Included in the training that every psychiatrist receives is the subject of forensic psychiatry, the intersection of psychiatry and criminal law. Some choose to specialize in this area.
I am a psychiatrist. Though I did not choose to specialize in forensic psychiatry, I have served as a residency-training director and then department chair, whose responsibility it was to assure that residents at SIU School of Medicine learned the basics of this area from forensic psychiatrists. And as a medical resident (1980-1984), I learned about forensic psychiatry by experiences that included treating patients under faculty supervision at the Logan Correctional Center.
One thing I learned was that many people do terrible things in the absence of mental illness. Fueled by a sense of entitlement, hate or a sense that they had been disenfranchised by society, they stole, cheated or harmed (even killed) others, knowing full well what they were doing was wrong.
There were people who had a mental illness but it did not influence their decision to commit crimes. Yes, they were depressed or anxious, but they knew that stealing was wrong, cheating was wrong, assaulting another was wrong. They decided to commit crimes anyway. This was regardless of mental illness, not because of it.
Finally, there were those few individuals, suffering from delusions, hallucinations and impaired insight, who committed criminal acts that were truly due to their mental illness.
I also learned a fact that has been consistent from 1980 until now: People with mental illness are, in general, not violent. They account for only 3%-5% of violent acts in the U.S. (MentalHealth.gov) as of Feb. 22, 2022, and are 10 times more likely to be victims of violence than the general public.
Which is why it irritates me to no end when, right after our national weekly mass shooting, some sanctimonious politician says, with no psychiatric input, "What we have is a mental health problem." This statement is just a smokescreen for the real problem we have in the U.S.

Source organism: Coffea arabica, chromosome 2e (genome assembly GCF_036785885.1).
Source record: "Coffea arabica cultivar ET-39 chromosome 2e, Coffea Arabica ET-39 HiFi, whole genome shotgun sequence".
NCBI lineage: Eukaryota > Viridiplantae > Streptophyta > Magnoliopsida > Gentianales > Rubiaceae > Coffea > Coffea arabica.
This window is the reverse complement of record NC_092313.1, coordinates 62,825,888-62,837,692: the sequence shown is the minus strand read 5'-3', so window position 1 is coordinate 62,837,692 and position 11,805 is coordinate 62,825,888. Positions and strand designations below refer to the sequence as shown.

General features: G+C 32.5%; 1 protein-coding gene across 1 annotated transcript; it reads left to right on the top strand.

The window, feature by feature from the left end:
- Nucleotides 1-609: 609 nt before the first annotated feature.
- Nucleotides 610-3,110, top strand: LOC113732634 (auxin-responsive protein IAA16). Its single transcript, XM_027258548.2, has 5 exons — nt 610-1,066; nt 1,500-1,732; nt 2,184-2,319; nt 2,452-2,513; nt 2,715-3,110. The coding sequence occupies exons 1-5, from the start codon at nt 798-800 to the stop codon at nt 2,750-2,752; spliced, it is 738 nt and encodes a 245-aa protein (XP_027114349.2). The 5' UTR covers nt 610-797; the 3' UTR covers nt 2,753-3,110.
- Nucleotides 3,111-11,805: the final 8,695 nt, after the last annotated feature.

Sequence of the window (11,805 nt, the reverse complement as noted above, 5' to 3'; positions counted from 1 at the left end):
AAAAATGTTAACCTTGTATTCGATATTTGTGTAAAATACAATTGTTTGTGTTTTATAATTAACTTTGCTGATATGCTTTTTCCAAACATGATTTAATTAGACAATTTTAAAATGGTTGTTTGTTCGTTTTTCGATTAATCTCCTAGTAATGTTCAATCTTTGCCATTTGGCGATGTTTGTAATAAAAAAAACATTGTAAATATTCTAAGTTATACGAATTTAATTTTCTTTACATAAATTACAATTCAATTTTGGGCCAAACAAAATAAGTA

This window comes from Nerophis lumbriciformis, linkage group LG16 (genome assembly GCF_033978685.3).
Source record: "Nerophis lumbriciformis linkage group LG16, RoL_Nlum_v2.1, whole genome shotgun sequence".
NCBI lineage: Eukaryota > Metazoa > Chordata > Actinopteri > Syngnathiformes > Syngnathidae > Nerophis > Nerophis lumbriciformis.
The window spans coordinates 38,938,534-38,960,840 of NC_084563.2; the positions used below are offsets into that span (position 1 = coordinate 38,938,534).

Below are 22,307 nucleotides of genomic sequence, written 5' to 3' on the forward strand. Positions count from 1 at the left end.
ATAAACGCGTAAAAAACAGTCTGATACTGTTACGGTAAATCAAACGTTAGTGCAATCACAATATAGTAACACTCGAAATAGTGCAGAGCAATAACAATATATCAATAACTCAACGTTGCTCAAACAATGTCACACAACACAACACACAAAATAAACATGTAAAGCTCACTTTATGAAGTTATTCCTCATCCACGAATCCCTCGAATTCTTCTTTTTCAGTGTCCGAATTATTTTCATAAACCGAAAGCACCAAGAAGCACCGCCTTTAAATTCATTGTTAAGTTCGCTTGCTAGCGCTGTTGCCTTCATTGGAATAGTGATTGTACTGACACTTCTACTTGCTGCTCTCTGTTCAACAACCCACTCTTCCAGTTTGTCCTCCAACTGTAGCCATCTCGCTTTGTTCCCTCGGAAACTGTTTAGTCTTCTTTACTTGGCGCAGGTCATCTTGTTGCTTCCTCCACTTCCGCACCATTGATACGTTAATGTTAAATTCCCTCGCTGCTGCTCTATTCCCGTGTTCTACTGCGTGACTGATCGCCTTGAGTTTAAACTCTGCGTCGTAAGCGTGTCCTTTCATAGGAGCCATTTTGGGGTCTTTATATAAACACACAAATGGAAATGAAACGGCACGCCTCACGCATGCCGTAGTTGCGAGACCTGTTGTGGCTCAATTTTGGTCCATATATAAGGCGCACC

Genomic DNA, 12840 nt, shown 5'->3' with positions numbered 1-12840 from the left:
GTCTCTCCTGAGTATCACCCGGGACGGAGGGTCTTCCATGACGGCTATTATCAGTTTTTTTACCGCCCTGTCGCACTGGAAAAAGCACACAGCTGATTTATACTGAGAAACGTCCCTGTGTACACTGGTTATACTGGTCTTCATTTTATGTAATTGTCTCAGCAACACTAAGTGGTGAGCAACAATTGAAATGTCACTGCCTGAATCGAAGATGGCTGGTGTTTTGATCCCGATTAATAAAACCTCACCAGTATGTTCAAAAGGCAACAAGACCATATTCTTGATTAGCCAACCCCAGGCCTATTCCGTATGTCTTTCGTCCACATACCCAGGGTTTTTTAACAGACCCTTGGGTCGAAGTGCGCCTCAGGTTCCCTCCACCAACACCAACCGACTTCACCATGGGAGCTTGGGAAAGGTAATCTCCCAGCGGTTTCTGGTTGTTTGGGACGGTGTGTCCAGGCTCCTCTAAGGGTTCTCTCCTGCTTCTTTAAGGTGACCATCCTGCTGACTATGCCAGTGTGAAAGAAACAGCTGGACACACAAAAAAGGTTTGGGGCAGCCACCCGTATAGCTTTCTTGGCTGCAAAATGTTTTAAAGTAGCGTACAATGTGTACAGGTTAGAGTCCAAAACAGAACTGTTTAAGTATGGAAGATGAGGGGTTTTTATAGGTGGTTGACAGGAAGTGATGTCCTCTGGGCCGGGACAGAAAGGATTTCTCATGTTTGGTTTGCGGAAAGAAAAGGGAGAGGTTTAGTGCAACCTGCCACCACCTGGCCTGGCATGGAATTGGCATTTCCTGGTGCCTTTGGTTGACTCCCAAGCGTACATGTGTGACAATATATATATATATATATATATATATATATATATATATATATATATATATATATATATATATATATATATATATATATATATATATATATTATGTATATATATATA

What we have is a national problem with extremely lethal, high-capacity, rapid-firing weapons that can be bought in endless quantity by almost any person who wants them.
In most Western countries you can own pistols, sport rifles and shotguns after a careful background check with proof of training to operate them safely and the ability to store them safely. These countries have lower violent crime rates and lower gun-related deaths. You just can't have weapons designed to kill a lot of people quickly.
The difference: 214 U.S. mass shootings this year (with four or more victims) according to gunviolencearchive.org., including 27 school shootings in our first 21 weeks of 2022, according to Education Week. In contrast, Australia, which implemented serious gun ownership reform in 1996, has had one mass shooting since 1996. Additionally, the U.S. murder rate is 57 times higher than in Australia (nationmaster.com).
The problem is weapons have evolved beyond what the framers of the Second Amendment could have envisioned.
Back in 1778, they had muzzle-loading rifles that were used for hunting, home defense and combat. If an angry person walked into a building and fired a shot at a group of people, it took them 15 seconds, if they were very skilled, to reload for a second shot, enough time to rush the shooter and disarm them. Today an AK-47-type rifle shoots 40 rounds per minute in semi-automatic mode, higher in automatic bursts, an almost unstoppable force.
What we need are politicians who, in addition to sharing their thoughts and prayers, take action to pass sensible gun control laws. What we also need are citizens who vote against any politician who doesn't have the common sense to realize that significant gun control laws are way overdue.
Stephen Soltys of Springfield is a retired psychiatrist who now teaches medical students on a volunteer basis.